West has one million followers on X (the social media platform formerly known as Twitter) and describes himself in his bio for the app as “1 of America’s most provocative public intellectuals; a champion for racial justice through the traditions of the black Church, progressive politics, & jazz.”
His campaign slogan is “Justice is what love looks like in public.”
West’s campaign website divides his policy positions into three categories:
Due to his name recognition and the fact that he is beloved by many on the hard left, West’s candidacy has been compared to Ralph Nader’s 2000 bid.
Several members of the Democratic Party have implied that West’s candidacy threatens Biden’s re-election chances. Rep. Jim McGovern, D-MA, stated “I’ve followed him for many, many years, but I just wish he wasn’t doing it.”
Far-left Rep. Alexandria Ocasio-Cortez told The Hill:
I think he has a very long record of service and academic thought leadership. I think just right now, given the Electoral College, it’s very difficult to square the very real threat of a Republican presidency … [with] the risk of giving up the very small margin of electoral votes needed to ensure that President Biden wins.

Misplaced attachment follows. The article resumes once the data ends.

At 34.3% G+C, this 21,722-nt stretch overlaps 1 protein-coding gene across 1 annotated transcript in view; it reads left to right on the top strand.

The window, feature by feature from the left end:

West and Ocasio-Cortez are both members of the Democratic Socialists of America (DSA).
West still has yet to win the nomination of the Green Party. He is also running for the recently-formed left-wing People’s Party.
Jill Stein, who was the Green Party nominee in the 2012 and 2016 presidential elections, is his campaign manager.
The third-largest party in the United States is the Libertarian Party. Represented by a porcupine, it received a record 4.5 million votes (amounting to just over 3% of the electorate) in the 2016 Presidential Election, with the candidacy of former New Mexico Governor Gary Johnson. Johnson’s showing was the best for a third-party candidate in two decades.
As of August 6, 2023, five candidates are running for the 2024 Libertarian nod. The most interesting and unconventional of the bunch appears to be Lars Mapstead, the co-founder of FriendFinder Networks, which has been variously described as an “adult entertainment” and “online dating” company.